Former Ridgefield Fire Chief Richard Nagle died Thursday, Dec. 27, at age 77.
Nagle served as chief of the Ridgefield Fire Department for more than a decade, from 1989 through 2000.
Born and raised in Tarrytown, N.Y., Nagel served in the Tarrytown, White Plains, Croton-on-Hudson and New York City fire departments. He retired as a lieutenant from New York Fire Department before coming to Ridgefield as chief.
“Dick came from the outside, he was in the New York City Fire Department, had retired from there, and applied for the chief’s position and was hired in October 1989 and he served our Town of Ridgefield for the next 11 years, fulfilling the function of chief and leading the department through that decade,” First Selectman Rudy Marconi said.
Marconi and town Emergency Services Director Dick Aarons attended the wake for Chief Nagle on Saturday in Yorktown.
Marconi said he spoke to Chief Nagle’s wife and children and “expressed on behalf of the Town of Ridgefield our thanks for his years of service on behalf of our community, and our sympathy.”
Memorial Day services
Fire Chief Jerry Myers spoke of Chief Nagle after returning from funeral services for him on Monday.
“He was really a great guy and he brought a lot of organization to the department,” Myers said. “He was one of those guys, as a boss, if you went up there and you had a good argument, he’d be willing to listen and change his mind.”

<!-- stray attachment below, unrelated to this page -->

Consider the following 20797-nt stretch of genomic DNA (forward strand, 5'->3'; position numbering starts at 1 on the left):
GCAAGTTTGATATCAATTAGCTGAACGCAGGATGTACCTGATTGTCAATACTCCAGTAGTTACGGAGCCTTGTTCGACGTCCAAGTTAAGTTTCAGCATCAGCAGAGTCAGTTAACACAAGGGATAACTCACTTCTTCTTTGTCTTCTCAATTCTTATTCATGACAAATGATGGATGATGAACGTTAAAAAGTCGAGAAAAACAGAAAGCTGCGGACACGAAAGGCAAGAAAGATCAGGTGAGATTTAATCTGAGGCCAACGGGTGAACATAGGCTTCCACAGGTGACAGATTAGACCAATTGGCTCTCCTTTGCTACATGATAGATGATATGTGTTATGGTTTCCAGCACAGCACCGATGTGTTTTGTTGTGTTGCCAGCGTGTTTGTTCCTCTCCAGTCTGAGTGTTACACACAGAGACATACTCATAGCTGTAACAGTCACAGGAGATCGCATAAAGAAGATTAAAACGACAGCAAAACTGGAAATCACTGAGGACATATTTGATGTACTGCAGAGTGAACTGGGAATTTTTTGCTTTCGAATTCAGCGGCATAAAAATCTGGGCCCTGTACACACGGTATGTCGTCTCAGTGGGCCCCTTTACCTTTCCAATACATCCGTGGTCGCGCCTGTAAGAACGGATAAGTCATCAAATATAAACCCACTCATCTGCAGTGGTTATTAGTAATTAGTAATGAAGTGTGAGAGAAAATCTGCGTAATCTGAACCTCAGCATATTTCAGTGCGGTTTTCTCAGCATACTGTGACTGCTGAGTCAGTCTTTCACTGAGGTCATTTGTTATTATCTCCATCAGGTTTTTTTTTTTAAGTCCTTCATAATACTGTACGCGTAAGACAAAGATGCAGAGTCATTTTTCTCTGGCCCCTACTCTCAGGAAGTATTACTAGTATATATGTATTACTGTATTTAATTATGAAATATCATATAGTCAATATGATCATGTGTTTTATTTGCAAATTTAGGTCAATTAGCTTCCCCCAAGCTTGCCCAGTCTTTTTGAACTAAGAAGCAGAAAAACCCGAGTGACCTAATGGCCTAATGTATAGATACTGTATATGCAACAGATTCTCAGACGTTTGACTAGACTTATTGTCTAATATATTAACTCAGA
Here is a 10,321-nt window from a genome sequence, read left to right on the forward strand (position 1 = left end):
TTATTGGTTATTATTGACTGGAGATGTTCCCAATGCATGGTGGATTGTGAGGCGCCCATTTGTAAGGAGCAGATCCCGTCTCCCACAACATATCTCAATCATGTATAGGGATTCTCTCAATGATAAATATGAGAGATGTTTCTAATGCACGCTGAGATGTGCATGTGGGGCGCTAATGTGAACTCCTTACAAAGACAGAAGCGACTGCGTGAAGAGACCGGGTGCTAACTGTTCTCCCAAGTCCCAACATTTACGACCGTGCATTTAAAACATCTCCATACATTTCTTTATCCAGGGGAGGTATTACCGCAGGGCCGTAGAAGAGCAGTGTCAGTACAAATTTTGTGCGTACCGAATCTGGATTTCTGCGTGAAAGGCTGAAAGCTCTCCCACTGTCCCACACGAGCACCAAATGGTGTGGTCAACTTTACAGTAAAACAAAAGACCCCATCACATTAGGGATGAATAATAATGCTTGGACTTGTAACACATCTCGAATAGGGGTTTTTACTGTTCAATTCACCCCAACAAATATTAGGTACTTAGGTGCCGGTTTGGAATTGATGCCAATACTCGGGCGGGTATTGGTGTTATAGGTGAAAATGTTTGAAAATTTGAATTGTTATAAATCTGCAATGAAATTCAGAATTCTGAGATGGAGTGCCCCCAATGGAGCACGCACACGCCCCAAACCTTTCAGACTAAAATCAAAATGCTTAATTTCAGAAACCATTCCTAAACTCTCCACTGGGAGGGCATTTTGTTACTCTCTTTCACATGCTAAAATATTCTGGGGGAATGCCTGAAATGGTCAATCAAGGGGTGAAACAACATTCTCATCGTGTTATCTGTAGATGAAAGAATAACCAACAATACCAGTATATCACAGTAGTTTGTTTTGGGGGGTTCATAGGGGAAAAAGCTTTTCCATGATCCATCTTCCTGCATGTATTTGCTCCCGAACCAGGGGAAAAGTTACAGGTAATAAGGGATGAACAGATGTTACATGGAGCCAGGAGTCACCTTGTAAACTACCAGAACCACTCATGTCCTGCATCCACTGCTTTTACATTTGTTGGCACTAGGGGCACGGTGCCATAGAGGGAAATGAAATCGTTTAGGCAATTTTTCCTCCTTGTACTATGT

He said that after retiring, Nagle hadn’t forgotten the Ridgefield department.
“He left here in 2000. Every year we have a Memorial Day service down a the cemetery — it lasts maybe half an hour. He came to every single one of them,” Myers said.
“He came to retirement dinners and stuff. Never lost touch with us.”
He said Chief Nagle had instituted a number of safety practices, including having only “the closest engine” responding to a routine call such as a fire alarm — rather than all of them — travel in emergency mode using lights and sirens.
“Chief Nagle was a safety guy,” he said. “Everybody does that now, but back in 1989, that was big deal.”
Nagle’s career firefighting went side by side with a lifelong love of theater and acting. He was a co-founder of the Mahopac Farm Playhouse and the LaPino Dinner Theater.
Among his many theatrical roles were performances of The Guys, a two-person play about a firefighter writing the eulogies of comrades fallen in 9/11. He performed the play at the National Fire Academy in Emmitsburg, Md., and also at fire-training centers around New York state and the Northeast.
Up to a few week before his passing, Nagle was in rehearsals for a production of Beauty and the Beast at the White Plains Performing Arts Center.